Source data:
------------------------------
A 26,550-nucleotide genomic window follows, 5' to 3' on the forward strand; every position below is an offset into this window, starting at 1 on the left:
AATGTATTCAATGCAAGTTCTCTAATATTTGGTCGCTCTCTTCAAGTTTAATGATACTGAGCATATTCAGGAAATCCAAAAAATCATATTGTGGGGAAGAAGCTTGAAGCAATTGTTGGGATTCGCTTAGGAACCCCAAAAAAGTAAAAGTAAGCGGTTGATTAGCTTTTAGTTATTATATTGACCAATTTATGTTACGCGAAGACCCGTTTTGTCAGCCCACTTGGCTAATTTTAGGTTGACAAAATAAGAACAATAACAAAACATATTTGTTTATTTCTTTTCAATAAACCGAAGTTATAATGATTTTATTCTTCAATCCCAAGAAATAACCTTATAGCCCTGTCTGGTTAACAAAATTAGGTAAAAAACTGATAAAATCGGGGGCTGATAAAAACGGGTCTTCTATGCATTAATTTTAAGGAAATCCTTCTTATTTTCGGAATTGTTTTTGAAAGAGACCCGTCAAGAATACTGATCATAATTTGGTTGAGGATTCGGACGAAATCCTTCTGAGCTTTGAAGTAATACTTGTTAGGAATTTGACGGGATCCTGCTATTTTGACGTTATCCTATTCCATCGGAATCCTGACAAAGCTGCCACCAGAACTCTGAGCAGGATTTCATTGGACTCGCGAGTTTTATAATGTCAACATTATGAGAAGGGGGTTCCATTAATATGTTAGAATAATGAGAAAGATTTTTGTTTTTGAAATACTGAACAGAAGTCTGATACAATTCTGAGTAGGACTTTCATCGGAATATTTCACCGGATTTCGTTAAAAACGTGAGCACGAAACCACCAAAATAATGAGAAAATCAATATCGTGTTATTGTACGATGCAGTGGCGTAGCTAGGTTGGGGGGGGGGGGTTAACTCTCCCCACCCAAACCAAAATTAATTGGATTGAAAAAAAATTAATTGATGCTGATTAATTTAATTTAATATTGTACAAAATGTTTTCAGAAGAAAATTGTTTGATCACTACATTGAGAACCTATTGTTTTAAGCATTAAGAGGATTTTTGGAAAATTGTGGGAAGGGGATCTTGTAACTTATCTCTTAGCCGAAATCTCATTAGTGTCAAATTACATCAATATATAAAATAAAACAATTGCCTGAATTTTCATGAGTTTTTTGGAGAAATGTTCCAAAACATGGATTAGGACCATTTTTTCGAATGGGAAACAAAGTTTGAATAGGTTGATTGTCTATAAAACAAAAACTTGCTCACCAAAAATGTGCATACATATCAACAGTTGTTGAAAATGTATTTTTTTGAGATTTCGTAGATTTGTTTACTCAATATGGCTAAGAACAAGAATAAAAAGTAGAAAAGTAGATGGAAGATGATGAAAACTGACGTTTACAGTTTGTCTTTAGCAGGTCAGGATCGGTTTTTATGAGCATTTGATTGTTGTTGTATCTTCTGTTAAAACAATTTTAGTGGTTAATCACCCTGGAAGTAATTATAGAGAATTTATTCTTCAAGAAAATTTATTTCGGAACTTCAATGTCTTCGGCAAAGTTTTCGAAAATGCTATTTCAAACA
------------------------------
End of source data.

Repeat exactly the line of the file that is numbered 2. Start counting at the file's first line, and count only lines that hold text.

AATGTATTCAATGCAAGTTCTCTAATATTTGGTCGCTCTCTTCAAGTTTAATGATACTGAGCATATTCAGGAAATCCAAAAAATCATATTGTGGGGAAGAAGCTTGAAGCAATTGTTGGGATTCGCTTAGGAACCCCAAAAAAGTAAAAGTAAGCGGTTGATTAGCTTTTAGTTATTATATTGACCAATTTATGTTACGCGAAGACCCGTTTTGTCAGCCCACTTGGCTAATTTTAGGTTGACAAAATAAGAACAATAACAAAACATATTTGTTTATTTCTTTTCAATAAACCGAAGTTATAATGATTTTATTCTTCAATCCCAAGAAATAACCTTATAGCCCTGTCTGGTTAACAAAATTAGGTAAAAAACTGATAAAATCGGGGGCTGATAAAAACGGGTCTTCTATGCATTAATTTTAAGGAAATCCTTCTTATTTTCGGAATTGTTTTTGAAAGAGACCCGTCAAGAATACTGATCATAATTTGGTTGAGGATTCGGACGAAATCCTTCTGAGCTTTGAAGTAATACTTGTTAGGAATTTGACGGGATCCTGCTATTTTGACGTTATCCTATTCCATCGGAATCCTGACAAAGCTGCCACCAGAACTCTGAGCAGGATTTCATTGGACTCGCGAGTTTTATAATGTCAACATTATGAGAAGGGGGTTCCATTAATATGTTAGAATAATGAGAAAGATTTTTGTTTTTGAAATACTGAACAGAAGTCTGATACAATTCTGAGTAGGACTTTCATCGGAATATTTCACCGGATTTCGTTAAAAACGTGAGCACGAAACCACCAAAATAATGAGAAAATCAATATCGTGTTATTGTACGATGCAGTGGCGTAGCTAGGTTGGGGGGGGGGGGTTAACTCTCCCCACCCAAACCAAAATTAATTGGATTGAAAAAAAATTAATTGATGCTGATTAATTTAATTTAATATTGTACAAAATGTTTTCAGAAGAAAATTGTTTGATCACTACATTGAGAACCTATTGTTTTAAGCATTAAGAGGATTTTTGGAAAATTGTGGGAAGGGGATCTTGTAACTTATCTCTTAGCCGAAATCTCATTAGTGTCAAATTACATCAATATATAAAATAAAACAATTGCCTGAATTTTCATGAGTTTTTTGGAGAAATGTTCCAAAACATGGATTAGGACCATTTTTTCGAATGGGAAACAAAGTTTGAATAGGTTGATTGTCTATAAAACAAAAACTTGCTCACCAAAAATGTGCATACATATCAACAGTTGTTGAAAATGTATTTTTTTGAGATTTCGTAGATTTGTTTACTCAATATGGCTAAGAACAAGAATAAAAAGTAGAAAAGTAGATGGAAGATGATGAAAACTGACGTTTACAGTTTGTCTTTAGCAGGTCAGGATCGGTTTTTATGAGCATTTGATTGTTGTTGTATCTTCTGTTAAAACAATTTTAGTGGTTAATCACCCTGGAAGTAATTATAGAGAATTTATTCTTCAAGAAAATTTATTTCGGAACTTCAATGTCTTCGGCAAAGTTTTCGAAAATGCTATTTCAAACA